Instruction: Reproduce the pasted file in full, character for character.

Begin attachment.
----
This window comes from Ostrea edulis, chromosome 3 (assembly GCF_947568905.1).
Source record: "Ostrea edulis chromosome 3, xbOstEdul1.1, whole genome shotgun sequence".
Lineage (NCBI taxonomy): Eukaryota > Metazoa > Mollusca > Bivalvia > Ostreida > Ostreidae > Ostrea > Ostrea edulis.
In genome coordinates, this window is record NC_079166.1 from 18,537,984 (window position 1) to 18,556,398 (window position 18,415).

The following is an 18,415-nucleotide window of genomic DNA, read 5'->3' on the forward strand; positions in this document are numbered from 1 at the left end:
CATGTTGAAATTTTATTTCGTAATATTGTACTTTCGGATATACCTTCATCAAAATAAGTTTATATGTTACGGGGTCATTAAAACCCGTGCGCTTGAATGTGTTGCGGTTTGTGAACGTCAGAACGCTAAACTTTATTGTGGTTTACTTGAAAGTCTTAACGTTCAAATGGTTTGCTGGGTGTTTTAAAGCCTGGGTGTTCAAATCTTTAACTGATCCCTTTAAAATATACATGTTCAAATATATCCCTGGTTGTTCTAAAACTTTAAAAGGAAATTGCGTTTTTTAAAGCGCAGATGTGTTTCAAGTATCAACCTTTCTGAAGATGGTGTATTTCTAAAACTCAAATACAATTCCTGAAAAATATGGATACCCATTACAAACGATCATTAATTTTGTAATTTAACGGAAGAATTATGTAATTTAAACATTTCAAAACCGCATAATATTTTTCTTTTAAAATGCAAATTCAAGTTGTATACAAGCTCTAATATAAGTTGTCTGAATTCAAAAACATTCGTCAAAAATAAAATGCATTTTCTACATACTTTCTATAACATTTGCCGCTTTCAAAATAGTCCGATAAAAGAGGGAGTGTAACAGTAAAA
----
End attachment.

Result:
This window comes from Ostrea edulis, chromosome 3 (assembly GCF_947568905.1).
Source record: "Ostrea edulis chromosome 3, xbOstEdul1.1, whole genome shotgun sequence".
Lineage (NCBI taxonomy): Eukaryota > Metazoa > Mollusca > Bivalvia > Ostreida > Ostreidae > Ostrea > Ostrea edulis.
In genome coordinates, this window is record NC_079166.1 from 18,537,984 (window position 1) to 18,556,398 (window position 18,415).

The following is an 18,415-nucleotide window of genomic DNA, read 5'->3' on the forward strand; positions in this document are numbered from 1 at the left end:
CATGTTGAAATTTTATTTCGTAATATTGTACTTTCGGATATACCTTCATCAAAATAAGTTTATATGTTACGGGGTCATTAAAACCCGTGCGCTTGAATGTGTTGCGGTTTGTGAACGTCAGAACGCTAAACTTTATTGTGGTTTACTTGAAAGTCTTAACGTTCAAATGGTTTGCTGGGTGTTTTAAAGCCTGGGTGTTCAAATCTTTAACTGATCCCTTTAAAATATACATGTTCAAATATATCCCTGGTTGTTCTAAAACTTTAAAAGGAAATTGCGTTTTTTAAAGCGCAGATGTGTTTCAAGTATCAACCTTTCTGAAGATGGTGTATTTCTAAAACTCAAATACAATTCCTGAAAAATATGGATACCCATTACAAACGATCATTAATTTTGTAATTTAACGGAAGAATTATGTAATTTAAACATTTCAAAACCGCATAATATTTTTCTTTTAAAATGCAAATTCAAGTTGTATACAAGCTCTAATATAAGTTGTCTGAATTCAAAAACATTCGTCAAAAATAAAATGCATTTTCTACATACTTTCTATAACATTTGCCGCTTTCAAAATAGTCCGATAAAAGAGGGAGTGTAACAGTAAAA